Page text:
New Yorker television critic Nancy Franklin recently pointed out that Modern Family, one of the most popular and critically acclaimed sitcoms of recent years, features surprisingly outdated gender norms despite the fact that it is ostensibly a show about … you know … modern families. I should preface this by saying that Modern Family is on my DVR every week because it features one of the best ensemble casts on network television. Despite the conventional story structure, the jokes are usually inventive, witty, and really freakin’ funny. (I’m thinking about the recent bit with the unintentionally naughty stuffed animals on top of Cam and Mitch’s car and giggling.) But this innovative mindset takes a decided U-turn back to Mitt Romney’s America when it comes to the show’s depiction of gendered spheres. The leading female characters, Claire and Gloria, are both housewives, who, funny though they may be, rarely express any interests besides yelling at their husbands and being so emotional. It’s a testament to the strength of these two actresses—particularly Sofia Vergara—that they can create such multifaceted characters given the oddly retro material. While Gloria is constructed as the archetype of the sexy younger wife who is ALWAYS wearing a cocktail dress, Claire is forced to play the humorless shrew who invariably looks as though she is in desperate need of a Klonopin. Neither of their husbands is ever seen with a vacuum, and if these men do attempt to move into the “female” sphere (e.g., Jay trying to pick out a stroller or Phil attempting to make his daughters clean the bathroom), they always fail miserably because they are apparently stuck in an episode of I Love Lucy, minus the single beds and bongo drums.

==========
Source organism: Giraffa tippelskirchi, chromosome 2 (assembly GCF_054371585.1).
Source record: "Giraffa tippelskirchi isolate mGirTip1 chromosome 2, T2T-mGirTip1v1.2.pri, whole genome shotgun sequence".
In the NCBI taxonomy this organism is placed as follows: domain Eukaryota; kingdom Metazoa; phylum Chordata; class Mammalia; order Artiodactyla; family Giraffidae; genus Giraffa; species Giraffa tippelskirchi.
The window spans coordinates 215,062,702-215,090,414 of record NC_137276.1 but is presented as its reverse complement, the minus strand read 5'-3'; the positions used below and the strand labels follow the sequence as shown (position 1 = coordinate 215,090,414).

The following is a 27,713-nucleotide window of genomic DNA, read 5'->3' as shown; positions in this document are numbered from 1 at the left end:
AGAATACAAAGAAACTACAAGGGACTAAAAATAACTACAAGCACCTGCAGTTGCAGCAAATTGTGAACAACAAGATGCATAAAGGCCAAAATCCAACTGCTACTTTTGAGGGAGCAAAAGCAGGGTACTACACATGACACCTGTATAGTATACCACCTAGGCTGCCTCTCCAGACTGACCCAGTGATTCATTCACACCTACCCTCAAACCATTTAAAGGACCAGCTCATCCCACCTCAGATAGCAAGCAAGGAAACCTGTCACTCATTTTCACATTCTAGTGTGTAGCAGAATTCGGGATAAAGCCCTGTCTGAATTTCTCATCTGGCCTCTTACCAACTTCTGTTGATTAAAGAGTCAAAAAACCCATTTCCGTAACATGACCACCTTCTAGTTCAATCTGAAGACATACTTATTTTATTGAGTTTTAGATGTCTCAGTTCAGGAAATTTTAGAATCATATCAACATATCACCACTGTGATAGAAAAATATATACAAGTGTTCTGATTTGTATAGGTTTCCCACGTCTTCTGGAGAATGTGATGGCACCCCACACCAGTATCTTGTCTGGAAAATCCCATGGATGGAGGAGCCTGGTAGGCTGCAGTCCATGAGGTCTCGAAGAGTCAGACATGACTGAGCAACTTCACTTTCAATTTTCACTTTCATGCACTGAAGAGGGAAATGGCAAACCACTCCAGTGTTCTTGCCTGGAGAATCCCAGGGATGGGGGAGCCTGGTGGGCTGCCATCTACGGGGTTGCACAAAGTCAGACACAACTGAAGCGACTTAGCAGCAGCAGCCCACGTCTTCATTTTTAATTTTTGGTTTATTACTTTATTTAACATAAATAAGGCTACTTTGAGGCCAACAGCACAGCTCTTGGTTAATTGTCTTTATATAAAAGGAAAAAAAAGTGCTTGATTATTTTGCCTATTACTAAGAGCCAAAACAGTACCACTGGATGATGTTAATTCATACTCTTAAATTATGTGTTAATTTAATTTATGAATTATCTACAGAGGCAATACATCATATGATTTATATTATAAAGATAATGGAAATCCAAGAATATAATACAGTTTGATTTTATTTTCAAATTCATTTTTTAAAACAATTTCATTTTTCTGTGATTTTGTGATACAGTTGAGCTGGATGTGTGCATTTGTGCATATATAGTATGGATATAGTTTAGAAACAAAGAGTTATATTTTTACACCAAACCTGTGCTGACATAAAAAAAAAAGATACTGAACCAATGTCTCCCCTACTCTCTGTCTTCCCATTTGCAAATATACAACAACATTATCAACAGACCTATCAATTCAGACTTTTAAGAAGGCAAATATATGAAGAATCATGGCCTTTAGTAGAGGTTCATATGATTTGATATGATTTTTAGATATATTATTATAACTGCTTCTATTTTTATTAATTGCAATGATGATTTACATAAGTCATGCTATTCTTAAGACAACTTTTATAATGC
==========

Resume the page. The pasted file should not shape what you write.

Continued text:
Speaking of I Love Lucy, what were the writers thinking with the recent episode in which Mitch and Cam trade spheres like a gay, 21st-century Lucy and Ricky? Yes, even the gay couple, seemingly the most modern of the bunch, uphold conservative notions of gender and work: Cam, the couple’s more effeminate member, stays at home with their adoptive daughter while Mitch financially supports them. Apparently, those who are feminine can’t handle money, and those with a deeper voice can’t possibly figure out how to close a child’s lunch box. Seriously? Lunch boxes are made so that five-year-olds can operate them; I’m pretty sure a lawyer could do it. Although Cam at no point pops bonbons into his mouth and Mitch does not cover their kitchen in flour, they both may as well have, for they fail to traverse gender norms as epically as their straight 1950s counterparts. By episode’s end, order is restored (with a little help from the always angry Claire), and traditional gender norms prevail. Yay?